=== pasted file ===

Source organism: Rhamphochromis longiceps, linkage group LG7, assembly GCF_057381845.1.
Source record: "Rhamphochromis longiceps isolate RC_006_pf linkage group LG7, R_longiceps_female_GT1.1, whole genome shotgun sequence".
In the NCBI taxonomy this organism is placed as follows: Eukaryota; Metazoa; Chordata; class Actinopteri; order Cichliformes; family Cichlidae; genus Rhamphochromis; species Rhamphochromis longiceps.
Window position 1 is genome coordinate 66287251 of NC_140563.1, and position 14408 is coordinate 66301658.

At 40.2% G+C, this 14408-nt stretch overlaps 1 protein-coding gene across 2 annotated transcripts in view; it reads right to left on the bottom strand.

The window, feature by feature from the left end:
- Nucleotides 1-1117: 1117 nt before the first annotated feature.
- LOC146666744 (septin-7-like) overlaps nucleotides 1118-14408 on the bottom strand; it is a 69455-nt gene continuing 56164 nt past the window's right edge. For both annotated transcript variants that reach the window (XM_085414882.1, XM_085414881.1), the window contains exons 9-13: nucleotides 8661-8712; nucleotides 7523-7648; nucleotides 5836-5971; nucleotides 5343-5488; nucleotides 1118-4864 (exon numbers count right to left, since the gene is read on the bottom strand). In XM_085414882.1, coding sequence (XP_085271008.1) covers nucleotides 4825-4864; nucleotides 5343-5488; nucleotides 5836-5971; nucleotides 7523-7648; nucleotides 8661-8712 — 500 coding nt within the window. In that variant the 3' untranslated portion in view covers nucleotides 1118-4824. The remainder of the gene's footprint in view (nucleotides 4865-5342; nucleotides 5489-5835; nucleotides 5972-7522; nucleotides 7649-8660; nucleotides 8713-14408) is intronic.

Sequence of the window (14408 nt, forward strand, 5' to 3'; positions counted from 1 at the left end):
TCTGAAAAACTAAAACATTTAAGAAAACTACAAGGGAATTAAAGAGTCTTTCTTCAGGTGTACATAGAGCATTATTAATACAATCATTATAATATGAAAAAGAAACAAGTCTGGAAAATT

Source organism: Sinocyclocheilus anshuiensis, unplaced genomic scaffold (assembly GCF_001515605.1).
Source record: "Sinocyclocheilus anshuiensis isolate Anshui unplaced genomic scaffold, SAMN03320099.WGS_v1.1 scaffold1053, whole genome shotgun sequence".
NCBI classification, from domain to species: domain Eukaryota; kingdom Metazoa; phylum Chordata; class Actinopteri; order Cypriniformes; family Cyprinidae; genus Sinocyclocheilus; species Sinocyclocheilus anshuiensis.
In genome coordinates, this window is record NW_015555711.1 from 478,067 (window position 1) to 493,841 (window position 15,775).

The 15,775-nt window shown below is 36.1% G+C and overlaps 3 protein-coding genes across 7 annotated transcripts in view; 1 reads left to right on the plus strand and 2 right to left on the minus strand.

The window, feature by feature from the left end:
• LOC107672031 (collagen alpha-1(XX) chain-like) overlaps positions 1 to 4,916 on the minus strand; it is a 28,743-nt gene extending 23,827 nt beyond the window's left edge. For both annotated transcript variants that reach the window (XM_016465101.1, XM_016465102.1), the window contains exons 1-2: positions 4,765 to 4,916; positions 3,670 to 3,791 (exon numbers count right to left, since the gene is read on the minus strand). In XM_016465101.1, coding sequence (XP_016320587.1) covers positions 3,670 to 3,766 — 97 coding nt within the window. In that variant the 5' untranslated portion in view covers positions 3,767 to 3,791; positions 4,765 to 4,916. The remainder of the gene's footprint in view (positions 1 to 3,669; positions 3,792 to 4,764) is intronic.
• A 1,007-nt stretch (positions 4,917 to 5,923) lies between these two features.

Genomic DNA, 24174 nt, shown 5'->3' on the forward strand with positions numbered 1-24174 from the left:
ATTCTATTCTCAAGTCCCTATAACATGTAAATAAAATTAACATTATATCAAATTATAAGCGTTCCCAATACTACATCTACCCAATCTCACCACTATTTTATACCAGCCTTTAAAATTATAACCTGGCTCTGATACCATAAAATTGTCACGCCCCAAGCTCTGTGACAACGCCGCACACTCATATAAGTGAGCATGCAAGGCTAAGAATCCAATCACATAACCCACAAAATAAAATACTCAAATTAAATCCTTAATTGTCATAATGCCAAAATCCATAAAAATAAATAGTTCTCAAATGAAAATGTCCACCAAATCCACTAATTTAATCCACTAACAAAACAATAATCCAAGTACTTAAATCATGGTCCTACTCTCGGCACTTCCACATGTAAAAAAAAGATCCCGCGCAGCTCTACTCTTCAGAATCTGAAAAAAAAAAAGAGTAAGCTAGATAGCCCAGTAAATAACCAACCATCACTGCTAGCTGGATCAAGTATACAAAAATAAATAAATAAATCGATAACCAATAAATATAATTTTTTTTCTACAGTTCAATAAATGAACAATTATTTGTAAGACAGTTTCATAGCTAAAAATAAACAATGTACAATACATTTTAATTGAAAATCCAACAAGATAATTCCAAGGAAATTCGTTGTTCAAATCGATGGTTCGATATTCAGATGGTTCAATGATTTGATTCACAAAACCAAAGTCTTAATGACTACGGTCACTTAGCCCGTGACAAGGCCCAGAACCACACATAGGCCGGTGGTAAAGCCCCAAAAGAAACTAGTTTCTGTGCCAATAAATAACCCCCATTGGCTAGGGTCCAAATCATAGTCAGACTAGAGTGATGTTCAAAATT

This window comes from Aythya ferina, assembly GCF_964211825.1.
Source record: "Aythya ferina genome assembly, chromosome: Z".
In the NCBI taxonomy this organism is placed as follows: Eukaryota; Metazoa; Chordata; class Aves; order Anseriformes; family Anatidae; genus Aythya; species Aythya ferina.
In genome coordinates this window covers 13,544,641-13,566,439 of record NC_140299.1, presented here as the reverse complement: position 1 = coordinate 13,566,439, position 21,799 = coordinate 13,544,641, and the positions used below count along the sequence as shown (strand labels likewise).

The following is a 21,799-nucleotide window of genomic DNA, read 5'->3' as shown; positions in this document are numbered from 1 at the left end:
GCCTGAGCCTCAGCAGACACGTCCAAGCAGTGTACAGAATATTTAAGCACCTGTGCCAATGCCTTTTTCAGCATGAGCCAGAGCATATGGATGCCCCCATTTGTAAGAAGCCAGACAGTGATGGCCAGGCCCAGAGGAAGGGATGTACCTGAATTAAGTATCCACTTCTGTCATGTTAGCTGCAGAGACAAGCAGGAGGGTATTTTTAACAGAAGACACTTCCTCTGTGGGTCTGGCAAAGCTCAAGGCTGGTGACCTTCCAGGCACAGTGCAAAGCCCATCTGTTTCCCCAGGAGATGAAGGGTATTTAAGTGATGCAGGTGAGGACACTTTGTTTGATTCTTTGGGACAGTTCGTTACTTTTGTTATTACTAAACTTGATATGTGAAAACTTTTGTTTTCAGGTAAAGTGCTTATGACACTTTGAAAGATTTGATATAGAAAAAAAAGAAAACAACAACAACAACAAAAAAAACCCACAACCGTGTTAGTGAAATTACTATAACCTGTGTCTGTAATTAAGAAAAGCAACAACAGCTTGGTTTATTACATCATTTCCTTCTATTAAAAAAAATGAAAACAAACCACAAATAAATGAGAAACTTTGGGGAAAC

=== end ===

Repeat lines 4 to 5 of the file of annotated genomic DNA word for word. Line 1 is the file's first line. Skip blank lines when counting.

Window position 1 is genome coordinate 66287251 of NC_140563.1, and position 14408 is coordinate 66301658.

At 40.2% G+C, this 14408-nt stretch overlaps 1 protein-coding gene across 2 annotated transcripts in view; it reads right to left on the bottom strand.